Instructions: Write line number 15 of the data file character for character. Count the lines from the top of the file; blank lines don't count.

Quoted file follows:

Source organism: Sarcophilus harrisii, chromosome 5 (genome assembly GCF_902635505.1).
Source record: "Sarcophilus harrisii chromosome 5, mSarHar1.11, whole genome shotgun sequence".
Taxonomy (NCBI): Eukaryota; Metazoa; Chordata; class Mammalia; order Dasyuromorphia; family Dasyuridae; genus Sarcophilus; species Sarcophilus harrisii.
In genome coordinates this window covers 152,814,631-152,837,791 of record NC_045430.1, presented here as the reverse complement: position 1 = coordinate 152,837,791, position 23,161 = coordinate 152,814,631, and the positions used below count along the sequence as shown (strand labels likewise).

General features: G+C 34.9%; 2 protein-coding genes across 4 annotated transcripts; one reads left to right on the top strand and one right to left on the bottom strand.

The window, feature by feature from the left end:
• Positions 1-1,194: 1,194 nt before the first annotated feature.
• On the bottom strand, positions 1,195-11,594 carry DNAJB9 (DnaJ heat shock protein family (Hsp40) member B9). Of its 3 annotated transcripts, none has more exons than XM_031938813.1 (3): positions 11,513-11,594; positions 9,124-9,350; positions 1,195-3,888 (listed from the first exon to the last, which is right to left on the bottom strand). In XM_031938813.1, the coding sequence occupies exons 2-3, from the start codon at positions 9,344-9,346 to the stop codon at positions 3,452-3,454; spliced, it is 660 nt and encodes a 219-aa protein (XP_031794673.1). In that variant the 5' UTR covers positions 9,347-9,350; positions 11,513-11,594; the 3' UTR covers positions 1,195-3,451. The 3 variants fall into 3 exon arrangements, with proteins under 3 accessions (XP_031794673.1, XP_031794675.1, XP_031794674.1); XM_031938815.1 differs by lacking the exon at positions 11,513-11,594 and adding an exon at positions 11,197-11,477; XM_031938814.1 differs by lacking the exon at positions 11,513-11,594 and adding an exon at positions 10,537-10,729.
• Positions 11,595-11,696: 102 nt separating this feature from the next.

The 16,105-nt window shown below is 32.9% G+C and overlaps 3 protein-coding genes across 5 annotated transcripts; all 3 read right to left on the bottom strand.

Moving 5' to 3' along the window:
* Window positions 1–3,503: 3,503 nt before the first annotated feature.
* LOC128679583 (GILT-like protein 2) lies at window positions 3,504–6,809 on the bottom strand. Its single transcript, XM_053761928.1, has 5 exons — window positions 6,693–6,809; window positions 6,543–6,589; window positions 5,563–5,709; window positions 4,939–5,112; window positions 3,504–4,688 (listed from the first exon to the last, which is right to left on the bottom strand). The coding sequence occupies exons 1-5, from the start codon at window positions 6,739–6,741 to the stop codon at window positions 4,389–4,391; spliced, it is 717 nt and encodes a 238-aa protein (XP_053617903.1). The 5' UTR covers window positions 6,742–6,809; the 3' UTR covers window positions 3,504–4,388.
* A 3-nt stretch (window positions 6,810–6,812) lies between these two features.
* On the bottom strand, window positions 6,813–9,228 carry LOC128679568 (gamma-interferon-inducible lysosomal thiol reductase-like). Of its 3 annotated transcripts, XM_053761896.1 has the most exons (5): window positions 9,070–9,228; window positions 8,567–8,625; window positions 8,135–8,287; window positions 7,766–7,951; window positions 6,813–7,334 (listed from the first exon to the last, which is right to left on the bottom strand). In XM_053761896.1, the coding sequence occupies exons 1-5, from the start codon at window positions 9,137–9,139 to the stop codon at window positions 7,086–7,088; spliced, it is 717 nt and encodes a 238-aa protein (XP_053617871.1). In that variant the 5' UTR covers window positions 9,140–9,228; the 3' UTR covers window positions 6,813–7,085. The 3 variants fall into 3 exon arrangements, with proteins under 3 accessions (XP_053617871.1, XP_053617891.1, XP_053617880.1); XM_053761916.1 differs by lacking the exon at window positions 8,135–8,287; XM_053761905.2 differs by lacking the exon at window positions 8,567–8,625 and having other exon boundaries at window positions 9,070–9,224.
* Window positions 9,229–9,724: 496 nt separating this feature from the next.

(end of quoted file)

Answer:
* On the bottom strand, window positions 6,813–9,228 carry LOC128679568 (gamma-interferon-inducible lysosomal thiol reductase-like). Of its 3 annotated transcripts, XM_053761896.1 has the most exons (5): window positions 9,070–9,228; window positions 8,567–8,625; window positions 8,135–8,287; window positions 7,766–7,951; window positions 6,813–7,334 (listed from the first exon to the last, which is right to left on the bottom strand). In XM_053761896.1, the coding sequence occupies exons 1-5, from the start codon at window positions 9,137–9,139 to the stop codon at window positions 7,086–7,088; spliced, it is 717 nt and encodes a 238-aa protein (XP_053617871.1). In that variant the 5' UTR covers window positions 9,140–9,228; the 3' UTR covers window positions 6,813–7,085. The 3 variants fall into 3 exon arrangements, with proteins under 3 accessions (XP_053617871.1, XP_053617891.1, XP_053617880.1); XM_053761916.1 differs by lacking the exon at window positions 8,135–8,287; XM_053761905.2 differs by lacking the exon at window positions 8,567–8,625 and having other exon boundaries at window positions 9,070–9,224.